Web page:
Sam Francis was born in San Mateo, California in 1923. He suffered from tuberculosis which left him hospitalised for many years. He began to paint to pass the time; the first decoration to inspire him was that of a white ceiling which reflected daylight.

Francis then painted on paper, first out of convenience, and then for interest. After leaving the hospital, he studied in University of California, Berkeley. He discovered abstract art and at the turn of the 1950s moved to Paris. He attended Fernand Léger’s academy alongside other American painters. The Nina Dausset Gallery offered Francis his first exhibition in 1952.

Sam Francis, 'Untitled, 1958. Photo: MoMA Sam Francis, 'Untitled, 1958. Photo: MoMA

The Provençal light also inspired a series of his white works, such as Other white, 1952, which echoed in his hospital room. Around 1955, he produced one of his first masterpieces, Deep Orange and Black. A three-meter-long explosion of colours distilled using the dripping technique already used by Pollock. There was no longer any bottom or surface, just a piece of infinity, captured as a print.

Sam Francis, ‘Lovely Blueness (n°1)’, c. 1955. Photo: Sam Francis Foundation Sam Francis, ‘Lovely Blueness (n°1)’, c. 1955. Photo: Sam Francis Foundation

In 1953, Sam Francis discovered Monet's Water Lilies at the Musée de l'Orangerie. This revelation gave birth to In Lovely Blueness (n°1) (c. 1955), which the painter offered to the Georges Pompidou Centre at its inauguration. This painting is one of the artist’s largest, along with Basel Mural (1956-1958), Tokyo Mural (1958) and Chase Manhattan Mural (1959). Asian art and the Impressionists, especially Matisse (who also spent part of his youth in bed), also influenced the painter. In its large formats, colour spots reminiscent of Kandinsky and Mondrian gradually burst out Francis’ works, as in The Whiteness of the whale, 1957.

Sam Francis, ‘Blue Balls’, 1962. Photo: WahooArt.com Sam Francis, ‘Blue Balls’, 1962. Photo: WahooArt.com

After a decade in Paris, Francis decided to travel. He visited Japan, Mexico and the United States. Under the influence of Matisse's nudes presented at the Kunsthalle in Bern in 1959, blue became omnipresent in his creations: heavens spread over his mystical spiral canvas in Blue sky painting, 1960, and sea takes the form of anthropomorphic figures in Untitled, 1960 and molecular Blue balls (1960-1963).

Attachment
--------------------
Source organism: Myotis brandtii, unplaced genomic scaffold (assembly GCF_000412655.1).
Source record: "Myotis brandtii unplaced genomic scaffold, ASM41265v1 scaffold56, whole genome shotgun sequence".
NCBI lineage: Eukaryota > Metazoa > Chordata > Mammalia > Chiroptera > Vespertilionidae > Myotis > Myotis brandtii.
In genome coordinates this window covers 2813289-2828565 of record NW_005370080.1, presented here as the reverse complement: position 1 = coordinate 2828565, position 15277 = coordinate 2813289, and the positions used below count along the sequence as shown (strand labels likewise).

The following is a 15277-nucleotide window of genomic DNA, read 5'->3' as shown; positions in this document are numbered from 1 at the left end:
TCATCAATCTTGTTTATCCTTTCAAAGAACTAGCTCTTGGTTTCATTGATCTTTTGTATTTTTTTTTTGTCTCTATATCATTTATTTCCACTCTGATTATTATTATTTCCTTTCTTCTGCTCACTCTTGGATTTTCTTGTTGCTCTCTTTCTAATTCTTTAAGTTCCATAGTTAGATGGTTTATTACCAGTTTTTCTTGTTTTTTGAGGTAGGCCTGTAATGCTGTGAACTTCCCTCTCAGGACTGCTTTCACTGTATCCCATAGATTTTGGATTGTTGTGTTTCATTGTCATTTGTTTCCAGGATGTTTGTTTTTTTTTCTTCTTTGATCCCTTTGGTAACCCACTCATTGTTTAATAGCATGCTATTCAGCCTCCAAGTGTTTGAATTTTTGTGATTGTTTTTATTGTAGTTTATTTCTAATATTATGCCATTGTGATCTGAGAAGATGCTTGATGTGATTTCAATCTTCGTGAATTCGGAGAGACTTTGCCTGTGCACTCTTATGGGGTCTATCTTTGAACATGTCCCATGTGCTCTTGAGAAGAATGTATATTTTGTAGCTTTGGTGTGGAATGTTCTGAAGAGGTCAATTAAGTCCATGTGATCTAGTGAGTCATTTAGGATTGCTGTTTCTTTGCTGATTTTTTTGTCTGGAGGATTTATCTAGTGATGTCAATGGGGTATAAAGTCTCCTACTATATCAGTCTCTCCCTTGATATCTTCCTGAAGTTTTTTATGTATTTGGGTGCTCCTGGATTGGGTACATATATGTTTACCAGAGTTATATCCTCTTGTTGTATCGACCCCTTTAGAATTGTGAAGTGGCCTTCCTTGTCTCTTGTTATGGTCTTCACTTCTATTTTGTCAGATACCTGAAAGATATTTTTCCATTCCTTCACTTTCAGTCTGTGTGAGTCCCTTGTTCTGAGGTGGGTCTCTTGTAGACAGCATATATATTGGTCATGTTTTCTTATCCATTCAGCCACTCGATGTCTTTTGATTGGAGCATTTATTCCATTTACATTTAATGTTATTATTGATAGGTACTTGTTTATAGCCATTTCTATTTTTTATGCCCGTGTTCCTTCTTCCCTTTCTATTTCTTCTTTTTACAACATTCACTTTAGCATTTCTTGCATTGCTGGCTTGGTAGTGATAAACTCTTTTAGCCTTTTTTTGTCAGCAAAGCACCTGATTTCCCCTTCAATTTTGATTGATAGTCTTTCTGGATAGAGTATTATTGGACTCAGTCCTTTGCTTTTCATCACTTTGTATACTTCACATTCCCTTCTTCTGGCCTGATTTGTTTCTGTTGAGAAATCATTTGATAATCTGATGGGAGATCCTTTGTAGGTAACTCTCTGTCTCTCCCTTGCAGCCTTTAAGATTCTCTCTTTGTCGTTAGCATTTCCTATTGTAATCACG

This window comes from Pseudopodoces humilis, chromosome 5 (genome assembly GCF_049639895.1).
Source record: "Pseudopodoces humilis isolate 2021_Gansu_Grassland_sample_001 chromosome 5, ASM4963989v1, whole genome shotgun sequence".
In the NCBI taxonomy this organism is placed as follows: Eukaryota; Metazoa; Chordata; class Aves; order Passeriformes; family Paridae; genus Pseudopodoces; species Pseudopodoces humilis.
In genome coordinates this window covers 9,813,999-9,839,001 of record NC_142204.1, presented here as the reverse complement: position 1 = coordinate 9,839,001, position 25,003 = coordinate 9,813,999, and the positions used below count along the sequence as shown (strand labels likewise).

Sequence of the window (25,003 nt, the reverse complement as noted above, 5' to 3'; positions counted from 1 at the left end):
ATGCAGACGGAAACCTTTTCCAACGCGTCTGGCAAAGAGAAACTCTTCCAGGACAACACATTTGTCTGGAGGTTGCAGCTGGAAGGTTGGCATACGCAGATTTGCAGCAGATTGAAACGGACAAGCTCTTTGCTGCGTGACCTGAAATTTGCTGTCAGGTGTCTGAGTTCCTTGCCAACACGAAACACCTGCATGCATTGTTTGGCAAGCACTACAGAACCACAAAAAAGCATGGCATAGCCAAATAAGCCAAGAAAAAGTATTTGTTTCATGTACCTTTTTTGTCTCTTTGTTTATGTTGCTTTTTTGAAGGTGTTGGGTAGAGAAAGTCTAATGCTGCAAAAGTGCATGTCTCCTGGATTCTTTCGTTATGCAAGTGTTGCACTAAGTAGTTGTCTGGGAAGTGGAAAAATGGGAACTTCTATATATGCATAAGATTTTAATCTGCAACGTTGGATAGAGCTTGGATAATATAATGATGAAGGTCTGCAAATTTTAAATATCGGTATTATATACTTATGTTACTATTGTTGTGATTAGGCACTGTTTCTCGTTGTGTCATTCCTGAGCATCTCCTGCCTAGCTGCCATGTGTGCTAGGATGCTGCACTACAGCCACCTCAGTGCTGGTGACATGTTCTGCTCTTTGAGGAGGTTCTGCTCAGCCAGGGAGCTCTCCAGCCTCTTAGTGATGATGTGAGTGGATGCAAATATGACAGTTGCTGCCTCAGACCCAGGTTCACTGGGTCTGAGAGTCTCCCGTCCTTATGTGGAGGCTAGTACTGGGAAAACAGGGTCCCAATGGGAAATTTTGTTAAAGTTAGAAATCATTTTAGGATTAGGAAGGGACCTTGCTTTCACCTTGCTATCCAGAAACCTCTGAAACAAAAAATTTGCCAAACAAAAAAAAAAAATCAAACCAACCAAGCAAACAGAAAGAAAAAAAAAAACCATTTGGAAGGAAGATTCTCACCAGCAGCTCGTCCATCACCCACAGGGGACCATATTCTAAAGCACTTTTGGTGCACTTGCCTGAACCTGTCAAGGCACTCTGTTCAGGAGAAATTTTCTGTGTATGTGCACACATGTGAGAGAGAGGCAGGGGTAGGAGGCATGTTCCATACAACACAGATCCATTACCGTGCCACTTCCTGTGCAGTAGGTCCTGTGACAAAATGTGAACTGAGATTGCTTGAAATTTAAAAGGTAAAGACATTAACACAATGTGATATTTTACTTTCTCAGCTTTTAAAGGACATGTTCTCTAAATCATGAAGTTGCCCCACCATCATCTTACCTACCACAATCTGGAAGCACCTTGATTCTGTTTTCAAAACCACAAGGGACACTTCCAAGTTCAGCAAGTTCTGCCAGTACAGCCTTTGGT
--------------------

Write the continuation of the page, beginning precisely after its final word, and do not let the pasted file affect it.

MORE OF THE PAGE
However, is this blue that appears everywhere really that important? “What matters in these paintings is not what is painted, but what is not painted,” said Francis. White is even more important than blue. White is conscious, blue is unconscious. Thus, colour is spatialised to extreme limits of the frame to make way for a total vacuum (Sail I, 1968).

Sam Francis, ‘Untitled Mandala’, 1975. Photo: MMoCA Sam Francis, ‘Untitled Mandala’, 1975. Photo: MMoCA

In 1962, Sam Francis returned to California. He moved to Santa Monica and continued his research. Colours spread into cells of life, as in Untitled from the Pasadena box, 1964. A first retrospective was organised at the Museum of Fine Arts in Houston in 1967, followed by an exhibition at the Centre National d'art Contemporain in Paris (1968-1969).

His paintings of the 1970s are characterised by a significant geometrisation of shapes (Untitled Mandala, 1975). The painter’s mystical visions testified to the influence of his alchemical and psychoanalytical readings. The East is red (1970) celebrates the ecstatic union of colour and emptiness.

Sam Francis, ‘Free floating clouds’, 1980. Photo: The Huntington Library, Kate Lain Sam Francis, ‘Free floating clouds’, 1980. Photo: The Huntington Library, Kate Lain

From 1975 onwards, Sam Francis regularly divided the surface of his paintings. He produced his most poetic series, on occasion tending towards monochrome (La Primavera, 1988). In the Untitled painted in 1978, the composition of the coloured rays is perfectly controlled. The contrast between the white background and the grid of blue, black, red and green tones gives the pictorial space a dazzling effect. Large formats are adorned with a dreamlike vision reviving the celestial fascination of the early days, take Free floating clouds, 1980.

Portrait of Sam Francis in his Studio. Photo: Roy DeCarava Portrait of Sam Francis in his Studio. Photo: Roy DeCarava

Sam Francis died in 1994 at the age of 71, leaving behind some of the works most representative of post-war American art. On the market, Francis enjoys a high ranking, especially for his top works. In 2014, Red and Pink (1951) sold for US$4.8 million (£3.76 mil) at Christie’s New York, and Untitled (1980) went for US$350,000 (£274,000) in November 2018 Sotheby’s New York.

Find more Sam Francis on Barnebys